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A note on our religious affiliations.
From time to time people have inquired about our religious affiliations.
Tom Peters says this:
My background is that of an evangelical Anglican (Episcopalian). During my college years I was active in Intervarsity Christian Fellowship, and served on the executive committee of the IVCF Graduate chapter at the University of Illinois. My undergraduate major was religious studies. In recent years I have abandoned the title of "evangelical" in that I find myself in increasing disagreement with both the culture and politics of the movement. I remain a committed Anglican, I consider myself "born-again," and my theology remains for the most part evangelical, but I now devote my spare time to opposing the religious right in all it's manifestations, within the Church and without.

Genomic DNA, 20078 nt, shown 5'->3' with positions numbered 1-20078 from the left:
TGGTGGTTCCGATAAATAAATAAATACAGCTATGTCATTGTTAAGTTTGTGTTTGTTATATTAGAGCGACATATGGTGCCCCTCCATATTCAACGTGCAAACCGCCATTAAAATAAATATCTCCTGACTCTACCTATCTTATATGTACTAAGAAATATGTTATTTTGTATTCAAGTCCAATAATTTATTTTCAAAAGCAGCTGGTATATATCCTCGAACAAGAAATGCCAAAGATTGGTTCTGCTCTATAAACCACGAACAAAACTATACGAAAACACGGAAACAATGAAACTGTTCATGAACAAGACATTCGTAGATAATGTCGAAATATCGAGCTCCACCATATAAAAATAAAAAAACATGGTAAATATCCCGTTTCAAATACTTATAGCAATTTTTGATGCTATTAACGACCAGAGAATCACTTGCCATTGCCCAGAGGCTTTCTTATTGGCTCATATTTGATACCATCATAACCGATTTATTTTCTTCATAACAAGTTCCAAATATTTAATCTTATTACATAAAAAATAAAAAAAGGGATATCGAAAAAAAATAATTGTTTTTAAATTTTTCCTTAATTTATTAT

Jim Allison describes himself:
as a Deist, but suspects that the term Unitarian might be a more appropriate term in that Deists don't exist as an organized group anymore.
Susan Batte (who, as a child, sat with her family in the church balcony next to Pat Robertson and his family!) says this:
After reading some of the introduction of Cornerstones of Religious Freedom in America by Joseph L. Blau, I have discovered my "religious affiliation." I am what Blau defines as a "liberal religionist." A liberal religionist is someone who does not subscribe to the philosophies of organized religions, nor follows blindly their constructed moral codes superimposed on the word of god. I am anticlerical, in that I do not put much stock in the actions of the so-called religious leaders of the various sects. Though they may have read the bible longer than most of us and studied the historical context more intensely, they have turned this knowledge into a vested interest. One can still seek out a mentor, someone for whom life's mysteries have been revealed. In my estimation, however, the student repays his teacher not in coinage, but by becoming a mentor himself and carrying with him a tradition of knowledge that can't adequately be conveyed on paper.
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